Wimbledon: Murray d. Tsonga
For the first time in 74 years, there will be a British man in the singles final of Wimbledon, as Andy Murray defeated Jo-Wilfried Tsonga, 6-3, 6-4, 3-6, 7-5.
It was never going to be simple, but for the first two sets Murray made it look like it could be. In Tsonga’s first service game, Murray set out his stall, putting in a dazzling flick low and sharp across the court past the diving Tsonga at net for a break point, when he won as a backhand from the Frenchman went wide. For two sets, Tsonga seemed thoroughly bamboozled, getting drawn into complicated cat-and-mouse exchanges and magnetically lured into net, only to be stung time and again with a passing winner or a shot that forced a volley error. Murray, on the other hand, was the picture of calm and focus, serving beautifully and returning better—Tsonga won only two points behind his second serve in the first set, and none in the second—by consistently putting the ball in tricky positions. It was clean, aggressive hitting and powerful serving, and it took Murray up two sets to love.
But it couldn’t be that simple—and it wasn’t. Murray played a disastrous service game to be broken for 0-2 in the third set. He struck straight back with a cross-court backhand pass for 0-15, but Tsonga consolidated the break, and from that point on the fifth seed found his big-hitting game. Newfound accuracy on his groundstrokes and better serving meant he could come into the net at times of his choosing and finish points off with deft volleys.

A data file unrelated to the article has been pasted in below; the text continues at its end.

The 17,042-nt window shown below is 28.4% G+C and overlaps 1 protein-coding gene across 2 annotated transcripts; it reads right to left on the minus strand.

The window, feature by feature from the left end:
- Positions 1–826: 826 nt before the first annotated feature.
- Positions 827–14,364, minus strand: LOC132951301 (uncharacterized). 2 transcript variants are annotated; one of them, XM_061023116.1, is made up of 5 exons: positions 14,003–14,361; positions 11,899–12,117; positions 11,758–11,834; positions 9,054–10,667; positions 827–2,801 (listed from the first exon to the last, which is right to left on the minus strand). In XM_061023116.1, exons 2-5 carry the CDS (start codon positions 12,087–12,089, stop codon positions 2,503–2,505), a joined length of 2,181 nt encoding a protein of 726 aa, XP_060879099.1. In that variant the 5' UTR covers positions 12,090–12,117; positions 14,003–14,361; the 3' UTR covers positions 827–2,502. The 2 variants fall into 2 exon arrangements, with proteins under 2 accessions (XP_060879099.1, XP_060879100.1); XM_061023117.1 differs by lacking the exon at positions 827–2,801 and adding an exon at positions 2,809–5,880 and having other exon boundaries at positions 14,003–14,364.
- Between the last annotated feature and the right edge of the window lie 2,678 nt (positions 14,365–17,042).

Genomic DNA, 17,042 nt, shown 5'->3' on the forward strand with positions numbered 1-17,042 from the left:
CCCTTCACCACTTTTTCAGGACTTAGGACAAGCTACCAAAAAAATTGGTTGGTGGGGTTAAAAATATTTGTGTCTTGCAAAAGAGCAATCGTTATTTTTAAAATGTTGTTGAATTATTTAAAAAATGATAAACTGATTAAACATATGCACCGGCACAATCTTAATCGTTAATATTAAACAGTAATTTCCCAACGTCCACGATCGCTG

Murray, as he can do, retreated back behind the baseline and back into himself, having less opportunities to be aggressive and struggling to take the ones he did have—with the notable exception of a point when Tsonga served for the third set at 5-3, 15-15. With a ball dropping short in the midcourt and his opponent at net, Murray, in a fashion which surely made Coach Lendl proud, didn’t hesitate to drill the ball straight at Tsonga, who took the hit in what you might call a sensitive area, dropping him to his knees.
It wasn’t enough to keep Tsonga from serving out the set, nor to disturb his momentum at the beginning of the fourth when he swiftly recovered an early break with a punishing return. In one of his few negative moments, Murray shrugged sarcastically at his camp, then ranted to himself as he sat down, while Tsonga quietly fist-pumped in his chair.
Both men had chances to break after, but neither would capitalize until, with Tsonga serving at 5-6, a testing return gave up a volley error and two match points for Murray. On the first, Murray read the Tsonga serve, darted out to it, and cracked a forehand return across the court and on to the line. It was called out, but Murray knew it was good and challenged it. Murray sat down, stared up at the sky and wiped away a tear. Then he was off to prepare for the biggest match of his career.